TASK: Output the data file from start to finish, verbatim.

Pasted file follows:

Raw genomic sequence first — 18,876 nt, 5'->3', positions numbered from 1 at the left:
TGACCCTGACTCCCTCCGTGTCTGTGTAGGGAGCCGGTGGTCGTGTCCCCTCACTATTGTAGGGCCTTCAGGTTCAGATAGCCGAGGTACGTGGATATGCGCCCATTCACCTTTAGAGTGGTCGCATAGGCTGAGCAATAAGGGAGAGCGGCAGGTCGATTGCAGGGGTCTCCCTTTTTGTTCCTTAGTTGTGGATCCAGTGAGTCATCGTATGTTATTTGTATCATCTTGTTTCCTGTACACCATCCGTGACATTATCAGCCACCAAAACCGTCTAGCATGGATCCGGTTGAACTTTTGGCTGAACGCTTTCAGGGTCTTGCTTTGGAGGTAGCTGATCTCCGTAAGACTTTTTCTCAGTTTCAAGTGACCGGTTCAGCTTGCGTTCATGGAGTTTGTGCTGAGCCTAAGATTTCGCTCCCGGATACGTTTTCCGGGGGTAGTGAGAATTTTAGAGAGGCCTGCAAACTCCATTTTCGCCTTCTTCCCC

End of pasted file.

Raw genomic sequence first — 18,876 nt, 5'->3', positions numbered from 1 at the left:
TGACCCTGACTCCCTCCGTGTCTGTGTAGGGAGCCGGTGGTCGTGTCCCCTCACTATTGTAGGGCCTTCAGGTTCAGATAGCCGAGGTACGTGGATATGCGCCCATTCACCTTTAGAGTGGTCGCATAGGCTGAGCAATAAGGGAGAGCGGCAGGTCGATTGCAGGGGTCTCCCTTTTTGTTCCTTAGTTGTGGATCCAGTGAGTCATCGTATGTTATTTGTATCATCTTGTTTCCTGTACACCATCCGTGACATTATCAGCCACCAAAACCGTCTAGCATGGATCCGGTTGAACTTTTGGCTGAACGCTTTCAGGGTCTTGCTTTGGAGGTAGCTGATCTCCGTAAGACTTTTTCTCAGTTTCAAGTGACCGGTTCAGCTTGCGTTCATGGAGTTTGTGCTGAGCCTAAGATTTCGCTCCCGGATACGTTTTCCGGGGGTAGTGAGAATTTTAGAGAGGCCTGCAAACTCCATTTTCGCCTTCTTCCCC